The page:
Gilbert Dentures

What are dentures?

Dentures are removable replacements for missing teeth typically made out of an acrylic resin, which at times incorporate porcelain or metal for additional structural support. There are two main types of dentures. Both complete dentures and partial dentures are finely crafted and custom-fitted. If you properly maintain your dentures, they will appear natural and provide a perfect smile. Additionally, dentures help strengthen muscles controlling your expressions that require the support of your teeth, rid you of pronunciation problems caused by missing teeth, and aid with chewing.

Who is a candidate for dentures?

If you’ve lost, or are losing, all of your teeth, a complete denture is something to discuss with your cosmetic dentist. If some of your teeth remain and are healthy, a partial denture may be your way to a great smile.

This procedure should be thoroughly discussed with your dentist as there are several personal and medical factors to take into consideration. You may instead be a candidate for dental bridges and dental implants as optional procedures.

Overview of dentures

Dentures are removable replacements for missing teeth typically made out of an acrylic resin that may at times incorporate porcelain or metal for additional structural support. There are two main types of dentures, complete and partial. Both complete dentures and partial dentures are finely crafted and custom-fitted to the patient. If you properly maintain your dentures, they will appear natural and provide a perfect smile. Additionally, dentures help strengthen muscles controlling your expressions that require the support of your teeth, rid you of pronunciation problems caused by missing teeth, and aid with chewing.

How are dentures accomplished?

It is somewhat common to require some teeth to be extracted, and surgery in some cases is necessary to improve the bony ridges that stabilize your dentures. The procedure begins with a wax bite impression of your mouth that will give your dentist exacting measurements. A try-on appointment will fine tunes color, shape and fit. After your final dentures are fabricated, they will be placed and you will be informed of their required care.

Types of Dentures


Complete Dentures

These replace all of your teeth, upper or lower. Their comfort depends on muscle, bones, tongue and saliva. Patients begin wearing conventional dentures after healing the teeth that were pulled.

Immediate Dentures

Immediate dentures are placed all at once, and may require additional adjustments after the healing process. It can take months for your bone and tissue to stabilize after tooth extractions.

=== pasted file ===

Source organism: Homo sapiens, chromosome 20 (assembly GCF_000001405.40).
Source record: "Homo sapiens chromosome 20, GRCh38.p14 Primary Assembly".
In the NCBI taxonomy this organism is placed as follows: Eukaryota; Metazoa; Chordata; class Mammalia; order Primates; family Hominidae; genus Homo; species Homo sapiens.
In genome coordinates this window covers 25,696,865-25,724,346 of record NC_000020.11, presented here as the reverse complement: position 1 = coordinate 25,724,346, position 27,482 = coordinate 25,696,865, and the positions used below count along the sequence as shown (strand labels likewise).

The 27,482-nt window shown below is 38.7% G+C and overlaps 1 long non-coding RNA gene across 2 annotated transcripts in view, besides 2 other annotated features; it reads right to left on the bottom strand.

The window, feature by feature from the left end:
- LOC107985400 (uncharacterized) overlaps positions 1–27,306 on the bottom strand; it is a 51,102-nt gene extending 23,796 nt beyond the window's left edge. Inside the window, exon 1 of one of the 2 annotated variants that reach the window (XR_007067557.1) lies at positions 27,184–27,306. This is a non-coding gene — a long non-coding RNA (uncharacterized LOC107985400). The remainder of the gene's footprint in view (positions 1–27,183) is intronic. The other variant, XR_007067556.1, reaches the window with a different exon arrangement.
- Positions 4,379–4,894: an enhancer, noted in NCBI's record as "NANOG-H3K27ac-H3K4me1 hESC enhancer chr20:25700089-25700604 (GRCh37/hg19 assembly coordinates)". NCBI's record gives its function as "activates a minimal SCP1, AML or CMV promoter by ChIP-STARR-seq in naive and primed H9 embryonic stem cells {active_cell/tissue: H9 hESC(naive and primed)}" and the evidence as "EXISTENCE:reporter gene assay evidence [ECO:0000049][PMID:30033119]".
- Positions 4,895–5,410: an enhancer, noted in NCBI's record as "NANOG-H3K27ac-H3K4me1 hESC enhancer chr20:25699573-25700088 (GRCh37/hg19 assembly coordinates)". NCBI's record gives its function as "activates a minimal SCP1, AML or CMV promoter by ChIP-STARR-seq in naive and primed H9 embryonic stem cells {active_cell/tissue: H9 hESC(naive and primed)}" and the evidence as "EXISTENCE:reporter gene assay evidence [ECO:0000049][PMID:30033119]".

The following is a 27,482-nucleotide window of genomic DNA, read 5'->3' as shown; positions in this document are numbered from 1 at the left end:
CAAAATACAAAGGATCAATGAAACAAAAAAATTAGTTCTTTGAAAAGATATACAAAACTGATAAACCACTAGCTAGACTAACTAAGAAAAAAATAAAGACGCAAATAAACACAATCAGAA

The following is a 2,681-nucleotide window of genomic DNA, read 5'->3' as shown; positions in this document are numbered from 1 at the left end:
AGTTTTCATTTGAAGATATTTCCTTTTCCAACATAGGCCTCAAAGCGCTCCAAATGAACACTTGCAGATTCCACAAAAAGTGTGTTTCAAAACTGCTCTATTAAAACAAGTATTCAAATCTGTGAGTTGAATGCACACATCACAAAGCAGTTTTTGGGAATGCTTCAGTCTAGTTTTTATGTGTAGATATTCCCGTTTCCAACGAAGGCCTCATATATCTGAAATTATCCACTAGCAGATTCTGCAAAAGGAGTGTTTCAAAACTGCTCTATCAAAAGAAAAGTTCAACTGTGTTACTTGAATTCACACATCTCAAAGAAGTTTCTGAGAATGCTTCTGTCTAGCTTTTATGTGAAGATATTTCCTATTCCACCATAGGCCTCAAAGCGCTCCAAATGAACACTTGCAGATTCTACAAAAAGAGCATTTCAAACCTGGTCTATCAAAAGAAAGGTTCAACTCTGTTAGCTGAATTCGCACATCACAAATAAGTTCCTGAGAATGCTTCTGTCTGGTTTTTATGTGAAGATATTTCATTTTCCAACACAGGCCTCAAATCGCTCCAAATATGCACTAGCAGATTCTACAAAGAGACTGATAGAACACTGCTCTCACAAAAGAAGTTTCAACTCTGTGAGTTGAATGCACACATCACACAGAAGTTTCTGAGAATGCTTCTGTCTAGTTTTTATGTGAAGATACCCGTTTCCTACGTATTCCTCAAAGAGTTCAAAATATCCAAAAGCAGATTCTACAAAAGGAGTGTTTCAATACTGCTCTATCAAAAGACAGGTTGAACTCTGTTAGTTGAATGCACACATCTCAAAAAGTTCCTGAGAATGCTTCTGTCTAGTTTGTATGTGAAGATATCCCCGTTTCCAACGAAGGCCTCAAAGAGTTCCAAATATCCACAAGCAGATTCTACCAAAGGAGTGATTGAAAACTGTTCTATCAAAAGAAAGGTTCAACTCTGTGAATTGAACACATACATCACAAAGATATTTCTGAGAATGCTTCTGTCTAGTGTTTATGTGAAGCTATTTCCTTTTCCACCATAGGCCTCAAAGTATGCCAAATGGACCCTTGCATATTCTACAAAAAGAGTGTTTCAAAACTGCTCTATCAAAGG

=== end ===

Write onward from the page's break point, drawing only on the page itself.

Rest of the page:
Upper Dentures Upper dentures tend to be a bit easier to adjust to. These are made of the same materials as a complete denture, but are designed to provide you with upper teeth only.

Over Dentures

Over dentures are a type of conventional denture similar to complete dentures. The difference is that not all teeth are extracted and they use one or more natural teeth for their support. This type provides greater stabilization during chewing. Over dentures cost more and typically require more preparation dental appointments until the procedure is fully complete.

Partial Dentures

Designed to correct the gaps in your smile when only some of your teeth are missing. Metal attachments anchor the dentures to your natural teeth. Partial dentures maintain tooth alignment by preventing your remaining teeth from shifting. Partial dentures can also help prevent your loss of more teeth due to decay or gum disease.

How much do dentures cost?

Costs will vary depending on where you live and your needs. Prosthodontists’ prices are typically between $500 to $2,500 per upper or lower arch. Cosmetic Dentist fees are usually $300 to $1,200 per arch. This is a procedure for which you should definitely research your dental insurance coverage. Much of the cost is often covered.

Pros and Cons of a Dentures

Advantages:

Dentures definitely provide a great smile with a very natural appearance. They’re made of very durable materials and last very long when properly taken care of. Typically dentures last from five to ten years. They also correct several problems, from speech to chewing, for many patients.

Disadvantages:

There’s no doubt that dentures take a little getting used to. There is maintenance involved, and initial speech issues to overcome (these are temporary and last only a couple of days). Mouth irritation or sores may occur, but are usually caused by poor dental hygiene, and not removing your dentures when needed. It is common that your mouth change over the life of your dentures, so even though they last long, they may need to be replaced to achieve a better fit before they are worn out. With a denture a person typically chews at only 15-23% efficiency compared to a person chewing with their natural teeth. In the case of a full upper denture, the upper palate is covered which can reduce taste of foods you’re chewing.